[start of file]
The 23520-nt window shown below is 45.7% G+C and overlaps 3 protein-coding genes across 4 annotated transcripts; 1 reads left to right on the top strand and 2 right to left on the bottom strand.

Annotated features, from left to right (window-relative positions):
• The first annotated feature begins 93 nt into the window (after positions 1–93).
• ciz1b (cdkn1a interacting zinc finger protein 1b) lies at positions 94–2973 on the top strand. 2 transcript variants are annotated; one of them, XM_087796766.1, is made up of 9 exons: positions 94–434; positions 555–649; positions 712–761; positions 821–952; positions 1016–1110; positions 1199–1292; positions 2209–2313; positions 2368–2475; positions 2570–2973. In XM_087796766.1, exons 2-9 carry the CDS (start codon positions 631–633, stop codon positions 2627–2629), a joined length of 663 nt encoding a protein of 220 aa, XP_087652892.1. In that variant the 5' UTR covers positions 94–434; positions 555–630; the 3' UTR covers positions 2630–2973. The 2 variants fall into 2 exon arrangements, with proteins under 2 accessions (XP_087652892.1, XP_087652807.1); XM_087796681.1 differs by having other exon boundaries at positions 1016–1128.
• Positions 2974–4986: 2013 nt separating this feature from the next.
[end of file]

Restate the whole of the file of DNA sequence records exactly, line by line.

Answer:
The 23520-nt window shown below is 45.7% G+C and overlaps 3 protein-coding genes across 4 annotated transcripts; 1 reads left to right on the top strand and 2 right to left on the bottom strand.

Annotated features, from left to right (window-relative positions):
• The first annotated feature begins 93 nt into the window (after positions 1–93).
• ciz1b (cdkn1a interacting zinc finger protein 1b) lies at positions 94–2973 on the top strand. 2 transcript variants are annotated; one of them, XM_087796766.1, is made up of 9 exons: positions 94–434; positions 555–649; positions 712–761; positions 821–952; positions 1016–1110; positions 1199–1292; positions 2209–2313; positions 2368–2475; positions 2570–2973. In XM_087796766.1, exons 2-9 carry the CDS (start codon positions 631–633, stop codon positions 2627–2629), a joined length of 663 nt encoding a protein of 220 aa, XP_087652892.1. In that variant the 5' UTR covers positions 94–434; positions 555–630; the 3' UTR covers positions 2630–2973. The 2 variants fall into 2 exon arrangements, with proteins under 2 accessions (XP_087652892.1, XP_087652807.1); XM_087796681.1 differs by having other exon boundaries at positions 1016–1128.
• Positions 2974–4986: 2013 nt separating this feature from the next.